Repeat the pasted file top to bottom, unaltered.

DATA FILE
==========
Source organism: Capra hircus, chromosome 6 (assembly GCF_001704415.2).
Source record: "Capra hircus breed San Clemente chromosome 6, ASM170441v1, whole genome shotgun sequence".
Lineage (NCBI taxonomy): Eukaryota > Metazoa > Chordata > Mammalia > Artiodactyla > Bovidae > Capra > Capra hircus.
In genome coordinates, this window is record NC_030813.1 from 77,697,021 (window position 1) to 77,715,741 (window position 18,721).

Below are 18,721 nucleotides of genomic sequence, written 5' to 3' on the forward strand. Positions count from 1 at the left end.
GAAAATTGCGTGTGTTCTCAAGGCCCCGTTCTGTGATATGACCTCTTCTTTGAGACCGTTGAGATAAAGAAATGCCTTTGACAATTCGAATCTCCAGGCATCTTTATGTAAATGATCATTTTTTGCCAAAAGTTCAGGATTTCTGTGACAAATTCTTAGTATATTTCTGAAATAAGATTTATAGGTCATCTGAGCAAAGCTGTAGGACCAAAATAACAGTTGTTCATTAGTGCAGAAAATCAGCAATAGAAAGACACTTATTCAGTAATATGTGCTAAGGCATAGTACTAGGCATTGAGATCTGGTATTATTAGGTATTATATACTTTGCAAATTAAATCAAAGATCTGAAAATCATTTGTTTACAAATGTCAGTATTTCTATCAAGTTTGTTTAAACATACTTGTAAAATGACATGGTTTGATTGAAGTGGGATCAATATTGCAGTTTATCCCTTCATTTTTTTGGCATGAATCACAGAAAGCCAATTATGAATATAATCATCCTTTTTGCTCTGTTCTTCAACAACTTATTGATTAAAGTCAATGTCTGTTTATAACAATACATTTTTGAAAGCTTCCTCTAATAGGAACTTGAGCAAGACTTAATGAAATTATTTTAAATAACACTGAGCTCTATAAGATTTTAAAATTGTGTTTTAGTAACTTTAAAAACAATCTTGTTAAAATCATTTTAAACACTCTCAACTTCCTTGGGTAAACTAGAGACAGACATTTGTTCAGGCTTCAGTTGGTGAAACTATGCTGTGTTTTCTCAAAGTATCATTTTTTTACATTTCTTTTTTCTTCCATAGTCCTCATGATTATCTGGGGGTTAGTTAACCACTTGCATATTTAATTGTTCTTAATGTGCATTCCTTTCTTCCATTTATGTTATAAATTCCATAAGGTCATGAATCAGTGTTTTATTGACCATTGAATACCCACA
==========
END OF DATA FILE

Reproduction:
Source organism: Capra hircus, chromosome 6 (assembly GCF_001704415.2).
Source record: "Capra hircus breed San Clemente chromosome 6, ASM170441v1, whole genome shotgun sequence".
Lineage (NCBI taxonomy): Eukaryota > Metazoa > Chordata > Mammalia > Artiodactyla > Bovidae > Capra > Capra hircus.
In genome coordinates, this window is record NC_030813.1 from 77,697,021 (window position 1) to 77,715,741 (window position 18,721).

Below are 18,721 nucleotides of genomic sequence, written 5' to 3' on the forward strand. Positions count from 1 at the left end.
GAAAATTGCGTGTGTTCTCAAGGCCCCGTTCTGTGATATGACCTCTTCTTTGAGACCGTTGAGATAAAGAAATGCCTTTGACAATTCGAATCTCCAGGCATCTTTATGTAAATGATCATTTTTTGCCAAAAGTTCAGGATTTCTGTGACAAATTCTTAGTATATTTCTGAAATAAGATTTATAGGTCATCTGAGCAAAGCTGTAGGACCAAAATAACAGTTGTTCATTAGTGCAGAAAATCAGCAATAGAAAGACACTTATTCAGTAATATGTGCTAAGGCATAGTACTAGGCATTGAGATCTGGTATTATTAGGTATTATATACTTTGCAAATTAAATCAAAGATCTGAAAATCATTTGTTTACAAATGTCAGTATTTCTATCAAGTTTGTTTAAACATACTTGTAAAATGACATGGTTTGATTGAAGTGGGATCAATATTGCAGTTTATCCCTTCATTTTTTTGGCATGAATCACAGAAAGCCAATTATGAATATAATCATCCTTTTTGCTCTGTTCTTCAACAACTTATTGATTAAAGTCAATGTCTGTTTATAACAATACATTTTTGAAAGCTTCCTCTAATAGGAACTTGAGCAAGACTTAATGAAATTATTTTAAATAACACTGAGCTCTATAAGATTTTAAAATTGTGTTTTAGTAACTTTAAAAACAATCTTGTTAAAATCATTTTAAACACTCTCAACTTCCTTGGGTAAACTAGAGACAGACATTTGTTCAGGCTTCAGTTGGTGAAACTATGCTGTGTTTTCTCAAAGTATCATTTTTTTACATTTCTTTTTTCTTCCATAGTCCTCATGATTATCTGGGGGTTAGTTAACCACTTGCATATTTAATTGTTCTTAATGTGCATTCCTTTCTTCCATTTATGTTATAAATTCCATAAGGTCATGAATCAGTGTTTTATTGACCATTGAATACCCACA